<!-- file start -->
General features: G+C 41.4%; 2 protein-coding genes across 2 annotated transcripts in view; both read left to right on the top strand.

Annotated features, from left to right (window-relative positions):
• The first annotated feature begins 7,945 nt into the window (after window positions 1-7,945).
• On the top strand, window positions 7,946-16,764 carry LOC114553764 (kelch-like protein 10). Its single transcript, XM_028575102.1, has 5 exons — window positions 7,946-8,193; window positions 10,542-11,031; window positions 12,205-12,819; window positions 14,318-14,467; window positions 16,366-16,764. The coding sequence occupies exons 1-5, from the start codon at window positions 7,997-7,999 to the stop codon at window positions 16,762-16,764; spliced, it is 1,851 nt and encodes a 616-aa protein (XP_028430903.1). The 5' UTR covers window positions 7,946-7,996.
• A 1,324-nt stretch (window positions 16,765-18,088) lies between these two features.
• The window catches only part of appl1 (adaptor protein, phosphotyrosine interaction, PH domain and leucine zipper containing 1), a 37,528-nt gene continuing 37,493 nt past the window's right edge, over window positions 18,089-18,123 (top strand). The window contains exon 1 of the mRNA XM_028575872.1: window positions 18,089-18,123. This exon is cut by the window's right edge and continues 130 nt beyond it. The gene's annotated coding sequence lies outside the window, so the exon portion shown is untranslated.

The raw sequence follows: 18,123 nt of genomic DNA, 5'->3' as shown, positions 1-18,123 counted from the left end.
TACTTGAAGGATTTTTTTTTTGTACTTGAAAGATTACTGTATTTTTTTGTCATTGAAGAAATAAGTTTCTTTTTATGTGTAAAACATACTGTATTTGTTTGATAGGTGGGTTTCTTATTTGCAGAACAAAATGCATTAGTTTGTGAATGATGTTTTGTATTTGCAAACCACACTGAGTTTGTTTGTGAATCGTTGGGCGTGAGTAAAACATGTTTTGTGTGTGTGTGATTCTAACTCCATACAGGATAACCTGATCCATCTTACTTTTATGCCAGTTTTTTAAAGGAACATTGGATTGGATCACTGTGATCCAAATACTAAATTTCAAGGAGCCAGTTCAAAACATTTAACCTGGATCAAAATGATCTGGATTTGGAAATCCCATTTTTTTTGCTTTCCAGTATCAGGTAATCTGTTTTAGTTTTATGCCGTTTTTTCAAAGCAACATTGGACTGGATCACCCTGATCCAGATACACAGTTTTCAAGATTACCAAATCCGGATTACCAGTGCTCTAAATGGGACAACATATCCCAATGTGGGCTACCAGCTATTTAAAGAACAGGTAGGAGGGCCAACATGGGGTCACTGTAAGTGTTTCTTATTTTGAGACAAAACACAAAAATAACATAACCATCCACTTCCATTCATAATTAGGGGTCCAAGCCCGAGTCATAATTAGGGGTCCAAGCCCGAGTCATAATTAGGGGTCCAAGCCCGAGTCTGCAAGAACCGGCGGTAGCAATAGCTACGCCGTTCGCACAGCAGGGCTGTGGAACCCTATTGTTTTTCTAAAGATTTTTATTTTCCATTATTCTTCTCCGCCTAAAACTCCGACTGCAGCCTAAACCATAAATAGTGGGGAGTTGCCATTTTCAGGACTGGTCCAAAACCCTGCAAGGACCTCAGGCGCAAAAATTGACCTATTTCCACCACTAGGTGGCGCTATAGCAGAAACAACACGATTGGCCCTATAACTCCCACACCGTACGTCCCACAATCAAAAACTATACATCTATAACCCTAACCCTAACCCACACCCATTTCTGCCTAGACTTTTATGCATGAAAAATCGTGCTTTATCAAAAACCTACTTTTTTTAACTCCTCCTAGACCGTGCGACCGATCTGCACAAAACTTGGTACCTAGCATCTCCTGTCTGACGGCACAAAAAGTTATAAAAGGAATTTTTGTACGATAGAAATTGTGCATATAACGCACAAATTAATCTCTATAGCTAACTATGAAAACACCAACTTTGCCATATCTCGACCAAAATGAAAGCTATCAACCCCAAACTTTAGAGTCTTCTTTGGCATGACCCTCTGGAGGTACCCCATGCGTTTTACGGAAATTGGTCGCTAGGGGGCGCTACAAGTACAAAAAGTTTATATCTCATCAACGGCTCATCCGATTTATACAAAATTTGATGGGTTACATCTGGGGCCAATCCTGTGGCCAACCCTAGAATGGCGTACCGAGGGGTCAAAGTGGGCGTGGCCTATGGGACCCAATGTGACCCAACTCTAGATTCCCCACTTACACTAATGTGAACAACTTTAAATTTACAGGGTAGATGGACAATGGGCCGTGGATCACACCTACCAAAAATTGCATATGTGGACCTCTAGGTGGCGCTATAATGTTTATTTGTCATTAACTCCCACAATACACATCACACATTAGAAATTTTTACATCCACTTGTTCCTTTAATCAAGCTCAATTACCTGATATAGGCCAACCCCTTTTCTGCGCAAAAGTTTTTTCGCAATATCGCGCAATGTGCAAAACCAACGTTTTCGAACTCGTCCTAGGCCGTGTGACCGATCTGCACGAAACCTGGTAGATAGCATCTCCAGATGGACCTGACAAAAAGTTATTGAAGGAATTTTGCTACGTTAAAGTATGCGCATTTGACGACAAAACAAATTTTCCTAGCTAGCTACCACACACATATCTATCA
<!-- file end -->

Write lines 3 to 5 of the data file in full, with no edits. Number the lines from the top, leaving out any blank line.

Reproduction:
• The first annotated feature begins 7,945 nt into the window (after window positions 1-7,945).
• On the top strand, window positions 7,946-16,764 carry LOC114553764 (kelch-like protein 10). Its single transcript, XM_028575102.1, has 5 exons — window positions 7,946-8,193; window positions 10,542-11,031; window positions 12,205-12,819; window positions 14,318-14,467; window positions 16,366-16,764. The coding sequence occupies exons 1-5, from the start codon at window positions 7,997-7,999 to the stop codon at window positions 16,762-16,764; spliced, it is 1,851 nt and encodes a 616-aa protein (XP_028430903.1). The 5' UTR covers window positions 7,946-7,996.
• A 1,324-nt stretch (window positions 16,765-18,088) lies between these two features.